According to a study, the host most likely won’t be bothered if you choose not to attend the Christmas party.
If you prefer wearing your pajamas and staying home over attending the office holiday party, you can relax and take comfort in the fact that researchers have found hosts to be more understanding of declinations than expected.
A study conducted in the United States revealed that individuals often worry about rejecting an invitation as it may upset the host and result in receiving fewer invitations in the future. However, these concerns are usually blown out of proportion.
The authors state that although it may appear that the only thing the inviter will focus on is your decline, they will actually take into account other factors. This means that the consequences of saying no may not be as harsh as you anticipate.
The research, which was published in the Journal of Personality and Social Psychology, consisted of five experiments with over 2,000 participants.
For the initial test, 382 individuals participated online and were divided into two categories. The first group was instructed to read a hypothetical invitation from a friend, inviting them to an event at a nearby museum over the coming weekend. They were then asked to imagine declining the invitation by stating that they simply wanted to stay home and unwind. Certain participants were informed that they were the sole invitee, while others were told that multiple invitations had been extended.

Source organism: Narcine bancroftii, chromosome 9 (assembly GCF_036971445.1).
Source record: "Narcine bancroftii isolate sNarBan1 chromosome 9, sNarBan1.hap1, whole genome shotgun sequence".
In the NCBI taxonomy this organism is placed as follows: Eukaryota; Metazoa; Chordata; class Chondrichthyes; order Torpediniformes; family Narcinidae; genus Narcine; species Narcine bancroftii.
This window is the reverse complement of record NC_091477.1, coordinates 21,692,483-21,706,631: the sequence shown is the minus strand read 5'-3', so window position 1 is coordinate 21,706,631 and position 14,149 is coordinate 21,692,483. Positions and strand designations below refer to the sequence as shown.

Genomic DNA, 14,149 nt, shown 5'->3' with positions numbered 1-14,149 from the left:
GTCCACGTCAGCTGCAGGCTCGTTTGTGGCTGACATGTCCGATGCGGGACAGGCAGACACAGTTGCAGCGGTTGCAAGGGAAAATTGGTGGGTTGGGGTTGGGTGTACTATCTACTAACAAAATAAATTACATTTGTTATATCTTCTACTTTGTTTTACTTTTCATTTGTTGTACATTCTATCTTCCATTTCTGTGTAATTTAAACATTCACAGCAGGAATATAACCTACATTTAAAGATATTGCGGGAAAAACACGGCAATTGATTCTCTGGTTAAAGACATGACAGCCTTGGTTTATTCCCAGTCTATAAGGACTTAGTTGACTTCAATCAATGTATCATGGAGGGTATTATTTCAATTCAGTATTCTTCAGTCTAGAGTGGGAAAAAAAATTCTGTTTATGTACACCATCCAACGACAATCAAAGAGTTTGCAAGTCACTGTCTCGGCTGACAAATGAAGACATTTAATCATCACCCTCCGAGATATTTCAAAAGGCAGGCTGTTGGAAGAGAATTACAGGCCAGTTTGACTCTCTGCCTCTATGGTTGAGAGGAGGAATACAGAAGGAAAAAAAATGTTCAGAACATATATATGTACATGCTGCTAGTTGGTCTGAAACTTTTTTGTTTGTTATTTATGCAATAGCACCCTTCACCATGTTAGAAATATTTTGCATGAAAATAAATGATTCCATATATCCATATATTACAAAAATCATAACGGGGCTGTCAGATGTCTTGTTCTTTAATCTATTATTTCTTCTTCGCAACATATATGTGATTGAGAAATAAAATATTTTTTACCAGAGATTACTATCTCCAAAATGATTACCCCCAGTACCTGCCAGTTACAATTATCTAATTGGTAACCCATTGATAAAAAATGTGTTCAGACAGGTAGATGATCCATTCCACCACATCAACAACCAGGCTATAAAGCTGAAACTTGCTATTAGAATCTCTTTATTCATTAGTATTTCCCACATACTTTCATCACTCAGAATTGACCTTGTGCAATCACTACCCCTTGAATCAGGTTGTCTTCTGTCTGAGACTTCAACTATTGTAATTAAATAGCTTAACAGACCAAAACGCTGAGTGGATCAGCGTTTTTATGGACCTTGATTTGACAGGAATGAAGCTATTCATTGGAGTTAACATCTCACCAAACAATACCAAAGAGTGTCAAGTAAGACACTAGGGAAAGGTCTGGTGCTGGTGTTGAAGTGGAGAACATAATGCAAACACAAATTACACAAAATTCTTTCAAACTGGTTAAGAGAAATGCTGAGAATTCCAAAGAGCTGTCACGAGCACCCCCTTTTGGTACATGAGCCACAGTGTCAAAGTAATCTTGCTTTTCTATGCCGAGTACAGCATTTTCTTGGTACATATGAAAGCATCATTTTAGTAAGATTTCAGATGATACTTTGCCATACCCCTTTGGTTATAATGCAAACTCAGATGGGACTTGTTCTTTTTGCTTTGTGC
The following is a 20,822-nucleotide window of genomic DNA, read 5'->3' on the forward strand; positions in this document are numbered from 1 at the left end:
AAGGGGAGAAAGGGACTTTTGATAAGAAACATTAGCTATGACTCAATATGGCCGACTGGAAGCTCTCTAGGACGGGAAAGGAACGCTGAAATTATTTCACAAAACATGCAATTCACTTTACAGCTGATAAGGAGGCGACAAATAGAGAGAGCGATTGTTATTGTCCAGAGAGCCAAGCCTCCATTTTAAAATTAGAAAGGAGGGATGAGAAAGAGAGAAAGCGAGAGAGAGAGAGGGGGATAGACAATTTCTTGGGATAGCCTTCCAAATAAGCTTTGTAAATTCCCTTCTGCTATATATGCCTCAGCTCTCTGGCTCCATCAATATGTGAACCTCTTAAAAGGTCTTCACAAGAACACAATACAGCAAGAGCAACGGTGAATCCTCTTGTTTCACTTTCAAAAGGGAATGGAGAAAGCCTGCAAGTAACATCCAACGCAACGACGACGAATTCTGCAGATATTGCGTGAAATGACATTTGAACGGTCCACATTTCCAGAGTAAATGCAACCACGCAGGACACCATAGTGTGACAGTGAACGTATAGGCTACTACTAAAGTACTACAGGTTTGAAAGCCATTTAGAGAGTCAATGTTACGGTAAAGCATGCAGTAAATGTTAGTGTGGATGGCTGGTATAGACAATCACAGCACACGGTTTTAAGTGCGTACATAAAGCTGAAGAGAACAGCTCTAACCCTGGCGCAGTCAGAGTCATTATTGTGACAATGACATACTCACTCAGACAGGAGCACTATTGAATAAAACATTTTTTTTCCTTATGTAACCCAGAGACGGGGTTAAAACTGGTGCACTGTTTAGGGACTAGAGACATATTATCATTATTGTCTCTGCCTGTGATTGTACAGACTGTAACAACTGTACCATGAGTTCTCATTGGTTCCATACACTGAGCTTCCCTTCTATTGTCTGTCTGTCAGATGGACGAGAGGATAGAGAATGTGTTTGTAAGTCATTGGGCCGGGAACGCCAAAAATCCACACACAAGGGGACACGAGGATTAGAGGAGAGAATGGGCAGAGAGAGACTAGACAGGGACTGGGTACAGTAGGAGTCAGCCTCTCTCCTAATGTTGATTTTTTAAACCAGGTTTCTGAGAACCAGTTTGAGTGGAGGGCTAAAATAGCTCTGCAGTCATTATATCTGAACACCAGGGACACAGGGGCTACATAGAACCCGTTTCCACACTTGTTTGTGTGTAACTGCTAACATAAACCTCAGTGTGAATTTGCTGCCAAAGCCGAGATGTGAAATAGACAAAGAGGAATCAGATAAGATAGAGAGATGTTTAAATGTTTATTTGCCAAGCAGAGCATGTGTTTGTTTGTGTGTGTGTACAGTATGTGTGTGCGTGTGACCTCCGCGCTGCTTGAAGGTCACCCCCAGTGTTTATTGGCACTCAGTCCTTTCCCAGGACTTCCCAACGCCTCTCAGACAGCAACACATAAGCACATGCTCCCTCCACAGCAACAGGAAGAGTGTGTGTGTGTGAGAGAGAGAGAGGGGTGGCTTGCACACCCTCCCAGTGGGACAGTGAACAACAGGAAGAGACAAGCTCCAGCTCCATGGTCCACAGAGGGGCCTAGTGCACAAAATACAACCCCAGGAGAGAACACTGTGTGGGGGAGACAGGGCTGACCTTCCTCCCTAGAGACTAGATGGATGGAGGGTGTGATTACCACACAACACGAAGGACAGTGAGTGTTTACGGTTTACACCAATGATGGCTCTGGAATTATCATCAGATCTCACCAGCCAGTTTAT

The invited individuals were requested to rate the potential consequences on a scale, such as the level of anger from the host, the perception of being uncaring towards the host, and the likelihood of receiving fewer invitations in the future.
The second group was instructed to imagine themselves as the host and evaluate their potential emotions towards rejection.
The findings showed that no matter how many people the participants were informed were invited, those who declined the invitation tended to perceive the expected outcomes as more negative compared to the hosts. This was evident in terms of the host’s emotions and the potential impact on future invitations, such as the host rejecting invitations from them.
“In our various experiments, we consistently discovered that those invited tend to overestimate the negative consequences for the inviter when an invitation is declined,” explained Dr. Julian Givi, the main researcher from West Virginia University, in the study.
The team discovered that the results remained consistent even if the host and invitee had a real-life connection.
Yet, another study showed that individuals’ worries about turning down an invitation decreased after they themselves had been rejected by someone else.
The team examined how third-party observers would anticipate a rejection to be received in different situations. They also looked into whether a host would prioritize the rejection itself or the thought process of the invitees.
According to the findings, people’s reluctance to decline invitations is not due to an exaggerated sense of importance or consideration for future invitations. Instead, it stems from the belief that the host will pay more attention to the rejection rather than the reasons behind it.
The team states that the results have practical applications.
The research indicates that the consequences of rejecting invitations may not be as severe as invitees believe, and that they may be able to decline more invitations than they currently do.